Two weeks ago I left the beautiful and lively city of Bordeaux for the Landes region in south western France. I was starting the next chapter of aventure française: WWOOFing. Worldwide opportunities on organic farms. This is a volunteer program, of sorts: for a few weeks you work on an organic farm in exchange for lodging and meals. It is a wonderful opportunity to speak French and discover a new region of France.
I was to be living with Marie Hélène and her partner, Christoph, on the outskirts of a tiny village called Pissos. For two weeks I was very much part of their lives. During the day I would work with Marie Hélène in her organic market garden and at night I would help around the house: feeding the chickens and the pigeons, taking care of the horse and doing the cooking.
I enjoyed working in the garden. There is something very liberating in being able to get absolutely filthy without a care in the world. I would return home each day with dirt under my nails and a mud streaked face from wiping away perspiration. The garden is hard work but the rewards are tangible and, tasty too. Radishes as an apéro with fresh bread, butter and salt; salads for lunch with lettuce picked less than an hour before; new season potatoes sautéed in olive oil and peas eaten straight from the pods. In the coming months Marie Hélène and Christoph will have tomatoes of every variety, courgettes, cucumbers, rhubarb, beetroot, green beans and artichokes.
Like so many of my French experiences, my time with Marie and Christoph will be remembered by the food that we ate. My first night we had spaghetti with beautifully tender and rare entrecôte steak. The next night we sat down late, at 10.30p.m, to a succulent piece of black Gascogne pork that had been roasted in the coals of the original 180 year old fireplace. A friend of Marie and Christoph farm the black pigs, organically, of course.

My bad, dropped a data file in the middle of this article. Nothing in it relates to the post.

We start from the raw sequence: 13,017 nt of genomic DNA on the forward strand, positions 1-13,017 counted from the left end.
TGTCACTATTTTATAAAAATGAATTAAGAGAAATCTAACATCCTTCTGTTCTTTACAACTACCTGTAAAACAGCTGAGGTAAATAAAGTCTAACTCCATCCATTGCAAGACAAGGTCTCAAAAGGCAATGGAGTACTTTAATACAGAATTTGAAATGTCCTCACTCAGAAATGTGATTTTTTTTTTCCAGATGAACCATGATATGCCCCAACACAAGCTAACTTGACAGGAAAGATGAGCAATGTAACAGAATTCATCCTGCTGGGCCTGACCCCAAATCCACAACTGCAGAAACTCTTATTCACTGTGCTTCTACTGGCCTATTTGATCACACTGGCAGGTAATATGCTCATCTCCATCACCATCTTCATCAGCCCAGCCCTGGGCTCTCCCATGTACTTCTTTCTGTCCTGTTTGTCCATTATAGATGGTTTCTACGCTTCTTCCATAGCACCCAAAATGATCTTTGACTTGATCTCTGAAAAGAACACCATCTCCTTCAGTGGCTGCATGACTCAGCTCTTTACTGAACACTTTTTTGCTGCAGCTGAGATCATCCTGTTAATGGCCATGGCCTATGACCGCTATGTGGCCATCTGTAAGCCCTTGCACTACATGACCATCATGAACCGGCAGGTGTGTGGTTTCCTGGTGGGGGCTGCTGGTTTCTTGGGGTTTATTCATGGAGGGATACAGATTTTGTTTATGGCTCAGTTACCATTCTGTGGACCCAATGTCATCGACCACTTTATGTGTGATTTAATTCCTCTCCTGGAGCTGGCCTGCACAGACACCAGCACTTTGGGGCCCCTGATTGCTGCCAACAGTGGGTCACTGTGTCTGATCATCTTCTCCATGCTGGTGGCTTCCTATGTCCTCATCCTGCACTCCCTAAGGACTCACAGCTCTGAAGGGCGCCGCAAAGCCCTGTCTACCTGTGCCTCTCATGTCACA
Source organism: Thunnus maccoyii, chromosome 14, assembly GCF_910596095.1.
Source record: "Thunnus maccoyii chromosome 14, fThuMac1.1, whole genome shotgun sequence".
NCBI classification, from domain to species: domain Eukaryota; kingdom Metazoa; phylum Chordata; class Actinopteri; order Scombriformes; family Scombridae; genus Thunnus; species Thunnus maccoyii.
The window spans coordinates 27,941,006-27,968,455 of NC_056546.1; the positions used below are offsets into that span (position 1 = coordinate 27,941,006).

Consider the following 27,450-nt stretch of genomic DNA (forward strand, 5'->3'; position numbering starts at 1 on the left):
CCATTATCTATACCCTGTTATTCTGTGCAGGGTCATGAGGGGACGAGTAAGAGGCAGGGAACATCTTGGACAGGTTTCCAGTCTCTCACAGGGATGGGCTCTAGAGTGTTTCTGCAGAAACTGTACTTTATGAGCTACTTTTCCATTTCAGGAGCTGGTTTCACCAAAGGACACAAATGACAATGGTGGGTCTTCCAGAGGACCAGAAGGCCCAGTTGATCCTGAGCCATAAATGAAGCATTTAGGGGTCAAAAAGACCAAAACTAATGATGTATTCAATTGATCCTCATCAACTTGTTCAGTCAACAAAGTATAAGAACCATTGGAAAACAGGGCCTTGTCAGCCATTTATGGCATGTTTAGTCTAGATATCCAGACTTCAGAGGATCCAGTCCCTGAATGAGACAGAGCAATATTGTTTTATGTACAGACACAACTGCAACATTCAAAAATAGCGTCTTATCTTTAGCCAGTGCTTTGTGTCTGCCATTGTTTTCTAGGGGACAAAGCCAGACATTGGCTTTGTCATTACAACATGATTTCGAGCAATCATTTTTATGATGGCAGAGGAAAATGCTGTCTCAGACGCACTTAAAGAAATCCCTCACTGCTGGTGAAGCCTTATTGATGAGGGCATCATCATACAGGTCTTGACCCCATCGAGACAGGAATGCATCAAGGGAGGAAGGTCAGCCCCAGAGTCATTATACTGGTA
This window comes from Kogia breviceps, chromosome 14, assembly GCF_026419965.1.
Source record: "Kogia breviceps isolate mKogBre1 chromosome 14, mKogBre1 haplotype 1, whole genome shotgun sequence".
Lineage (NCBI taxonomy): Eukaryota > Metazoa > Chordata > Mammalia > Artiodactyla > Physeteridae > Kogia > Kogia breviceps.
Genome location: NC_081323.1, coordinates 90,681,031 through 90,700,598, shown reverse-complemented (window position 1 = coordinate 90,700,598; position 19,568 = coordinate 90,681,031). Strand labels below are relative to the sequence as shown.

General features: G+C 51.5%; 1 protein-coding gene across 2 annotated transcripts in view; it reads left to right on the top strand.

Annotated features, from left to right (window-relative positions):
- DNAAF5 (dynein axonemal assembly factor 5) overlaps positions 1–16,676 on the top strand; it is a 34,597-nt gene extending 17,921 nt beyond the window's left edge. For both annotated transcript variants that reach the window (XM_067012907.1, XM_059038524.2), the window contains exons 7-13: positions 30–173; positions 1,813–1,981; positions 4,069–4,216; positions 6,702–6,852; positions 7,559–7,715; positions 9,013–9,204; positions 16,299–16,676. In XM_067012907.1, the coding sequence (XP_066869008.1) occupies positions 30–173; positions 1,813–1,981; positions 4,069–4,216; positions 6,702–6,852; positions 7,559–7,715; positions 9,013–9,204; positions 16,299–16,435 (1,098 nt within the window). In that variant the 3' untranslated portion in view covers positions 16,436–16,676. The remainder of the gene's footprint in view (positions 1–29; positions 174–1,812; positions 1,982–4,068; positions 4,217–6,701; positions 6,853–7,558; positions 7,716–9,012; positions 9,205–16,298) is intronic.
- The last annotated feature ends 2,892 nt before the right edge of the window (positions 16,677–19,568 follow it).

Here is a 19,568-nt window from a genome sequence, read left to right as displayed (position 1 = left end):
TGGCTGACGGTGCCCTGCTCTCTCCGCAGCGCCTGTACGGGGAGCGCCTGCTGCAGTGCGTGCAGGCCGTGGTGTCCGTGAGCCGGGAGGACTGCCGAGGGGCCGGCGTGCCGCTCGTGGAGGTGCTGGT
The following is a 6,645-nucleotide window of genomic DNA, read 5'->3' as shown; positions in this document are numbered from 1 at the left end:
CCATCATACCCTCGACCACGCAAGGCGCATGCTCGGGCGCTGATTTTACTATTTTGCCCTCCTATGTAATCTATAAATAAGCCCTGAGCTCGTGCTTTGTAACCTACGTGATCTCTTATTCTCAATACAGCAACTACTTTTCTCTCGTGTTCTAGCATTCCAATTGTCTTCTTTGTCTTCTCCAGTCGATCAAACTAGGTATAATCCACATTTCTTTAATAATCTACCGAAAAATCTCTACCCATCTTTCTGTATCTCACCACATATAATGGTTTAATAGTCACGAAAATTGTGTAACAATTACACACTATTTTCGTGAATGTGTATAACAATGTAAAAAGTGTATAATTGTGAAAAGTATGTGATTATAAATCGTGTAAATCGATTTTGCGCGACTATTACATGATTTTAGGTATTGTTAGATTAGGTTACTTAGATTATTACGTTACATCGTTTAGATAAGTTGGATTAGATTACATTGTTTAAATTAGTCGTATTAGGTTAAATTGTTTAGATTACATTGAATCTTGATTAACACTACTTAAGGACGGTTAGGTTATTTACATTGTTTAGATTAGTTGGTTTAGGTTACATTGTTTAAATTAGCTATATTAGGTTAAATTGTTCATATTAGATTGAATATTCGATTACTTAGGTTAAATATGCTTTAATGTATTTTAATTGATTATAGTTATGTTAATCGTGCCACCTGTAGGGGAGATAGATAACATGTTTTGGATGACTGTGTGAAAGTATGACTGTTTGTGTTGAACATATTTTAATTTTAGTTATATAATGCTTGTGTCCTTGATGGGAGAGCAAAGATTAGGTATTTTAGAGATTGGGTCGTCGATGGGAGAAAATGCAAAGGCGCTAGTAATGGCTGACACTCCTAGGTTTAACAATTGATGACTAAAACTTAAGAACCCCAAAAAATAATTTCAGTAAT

Every morning for breakfast there was hot coffee, served in cereal bowl sized, hand-made ceramic mugs. Croissants, pain au chocolat or baguette, warmed and slathered with butter and honey. (Honey, from their friend the apiculteur who collects the honey from the beehives in Marie’s garden and, who also happens to be a dab hand at irrigation systems.) For midday apéro hour we ate whole anchovies which had been marinated for a few days in olive oil, vinegar, salt and garlic. We pulled the little fish, dripping and glistening, from the bowl with toothpicks and ate them with crusty bread. A friend had kindly given Marie and Christoph a big white bucket of crabs he had caught the day before. In the evening, the crabs still scuttling in their bucket, we made crab soup.
The next day for lunch, despite not arriving back at the house until 1.30, Marie roasted a whole chicken from a friend’s farm. Whole is not an exaggeration: the head, the stomach, the liver, the intestines, even the reproductive organs. We ate the chicken with fries which had been cooked in duck fat. Friday night dinner was take away pizza from the local pizzeria. Pizza with fresh duck liver, magret de canard fumé, mushrooms and foie gras, or, pizza with white asparagus, sun dried tomatoes, Serrano ham and poached egg.
Saturday afternoon, after a very successful morning selling at the market, Marie and I returned home with boxes of fresh meat, fish, cheese, bread and yoghurt. That night for apéro hour we shelled prawns and broad beans.
Sunday in Pissos is a day of rest and cooking. I helped Marie prepare the vegetables: aubergines, tomatoes, mushrooms, fennel, onions, fresh garlic and broad beans. They were cooked on the stove top with cumin and chili until wonderfully translucent and caramelised. Christoph prepared the outdoor brick fire place where we roasted a whole fish. We ate at the outdoor table in the shadow of 100 year old plane trees, discussing politics and the “fin d’une era.” It all felt so very French.